Early nineteen-century Baptist ministers Marmaduke Earle and Charles Wightman, former residents of what later came to be known as the Earle-Wightman House, would probably commend today’s Oyster Bay Historical Society for its stubborn refusal to give up on plans to renovate the crumbling home, a town landmark.
Built around 1720, the home, at 20 Summit St. in Oyster Bay, is one of the oldest surviving houses on Long Island. The appearance of its east wall has, however, been anything but the pride of Oyster Bay. This side of the building, which faces the neighboring Italian American Club, is covered in tattered plastic tarps, which were put up to protect the deteriorating structure from the elements.
Visitors pass this portion of the house when they follow the path leading to the Angela Koenig building, where the society holds exhibitions and lectures year-round. If they were alive, Earle and Wightman would more than likely be ashamed of the conditions at their former home.
Philip Blocklyn, the society’s executive director, has been trying to repair the house for more than two years.
“The plastic is serving as weatherproofing, and storms have torn it up, but there has been no damage,” Blocklyn said. “But in the long-run, the exterior wall is not sustainable. The town has owned the house for over 50 years.”
Blocklyn was relieved when renovations began last week. “I spoke to Supervisor Saladino directly several months ago about the building,” he said. “He is engaged in historic preservation.”
Saladino said he’s happy to be able to help. “I love antiquity and am thrilled to be a part of this,” he said. “Oyster Bay is where the spies lived, and there are so many historical aspects of this town. The Oyster Bay Historical Society does such a good job of maintaining and making sure the public is able to see all the history that is right here.”
The needed repairs included the replacement of cedar shake shingles, and the four windows required work too, although initially no one was certain how much.
Charles Doering, who has lived his entire life in Oyster Bay, is working on the house now. A master carpenter, he is experienced with restoring old homes having refurbished homes built in the 1700s in East Hampton. He’s also worked on Victorian homes in Sea Cliff, which he admires.
“The repairs are going to take a long time,” he said, removing a piece of the molding on one of the lower windows. “These windows were repaired in the past amateurishly. I have to dig out all of the putty that petrified.”
Doering, has volunteered his services and is cognizant of maintaining the historical character of the home. He realizes there will be challenges.
“I’m doing this with today’s tools as an 1880s carpenter,” he said. “There were no building codes in the 1800s or foundations like there is today.”
Some of the difficulties at the Wightman home are redressing the repairs done in July 2015, performed by volunteers who had been recommended by a society board member. That’s when the original 30-inch shingles, which are no longer manufactured, were removed and thrown away. “The repairs kind of backfired,” said Blocklyn. “They replaced anything that they removed with substandard materials.”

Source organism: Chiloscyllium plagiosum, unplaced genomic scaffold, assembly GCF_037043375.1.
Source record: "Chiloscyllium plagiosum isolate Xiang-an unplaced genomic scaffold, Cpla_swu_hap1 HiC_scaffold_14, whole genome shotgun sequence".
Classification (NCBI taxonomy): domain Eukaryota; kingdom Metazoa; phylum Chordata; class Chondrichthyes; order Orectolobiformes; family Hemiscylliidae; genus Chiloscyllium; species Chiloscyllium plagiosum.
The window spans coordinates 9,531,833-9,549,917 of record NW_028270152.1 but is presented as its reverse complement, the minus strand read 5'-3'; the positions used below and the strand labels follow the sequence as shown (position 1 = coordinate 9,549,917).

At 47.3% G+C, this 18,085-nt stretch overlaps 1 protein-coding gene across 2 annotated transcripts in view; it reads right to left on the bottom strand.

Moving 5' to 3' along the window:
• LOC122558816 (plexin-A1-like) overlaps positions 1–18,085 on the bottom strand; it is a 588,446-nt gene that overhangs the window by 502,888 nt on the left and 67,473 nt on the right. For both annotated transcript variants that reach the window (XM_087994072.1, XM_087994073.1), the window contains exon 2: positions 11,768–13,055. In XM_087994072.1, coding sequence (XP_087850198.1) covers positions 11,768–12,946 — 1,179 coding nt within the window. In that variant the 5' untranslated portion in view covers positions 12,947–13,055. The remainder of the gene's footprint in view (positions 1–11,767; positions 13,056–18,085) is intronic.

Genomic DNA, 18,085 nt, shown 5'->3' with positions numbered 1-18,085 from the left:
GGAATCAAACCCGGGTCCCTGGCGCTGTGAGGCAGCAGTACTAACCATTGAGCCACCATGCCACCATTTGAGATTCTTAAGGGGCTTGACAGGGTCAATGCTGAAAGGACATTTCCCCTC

Fifteen bundles of 24-inch fireproof cedar shake shingles have been donated by the town, the same shingles that are on the back of the house. “The town has many historic buildings, and we had some shingles in house,” Saladino explained, adding that acquiring shingles has changed quite a bit since the Wightman home was built. “There were no Home Depots back in the 1800s.”
Blocklyn said the shingles will look a bit different from the shingles on the front of the house, but he’s hoping that with a fresh coat of paint on the entire house it will not be too noticeable. “It’s not exactly what is on the building now but it is the best that can be done under the circumstance,” he explained.
On Wednesday, the replacement shingles from 2015 were removed by town workers. Blocklyn is relieved that the house does not appear to be in as bad shape as he had feared. “Some of the issues people worried about aren’t there,” Blocklyn said. “Some of the plywood needs to be replaced, which we have on hand, but the two upstairs windows are fine.”
And although the framing needs replaced on the lower windows, the actual windows can remain, he added.
Doering is continuing his work on the windows. “There are at least five coats of paint around the windows,” he said. “They never sanded or did any prep work on them — they just painted over the other coat of paint. It’s pealing in sheets.”
He’s re-caulking the window frames, removing the old paint and will prime and then paint. After new shingles are up, and work on the windows is done, he will put up the shutters. He projects that his part of the restoration will be complete by late August.
As for Blocklyn, he’s heartened by the progress that has been made. It’s important for the work to be completed, he said.
“People like the house and they like to sit in the garden,” he said. “It’s a public space so children play in the yard and people stop by to have lunch here.”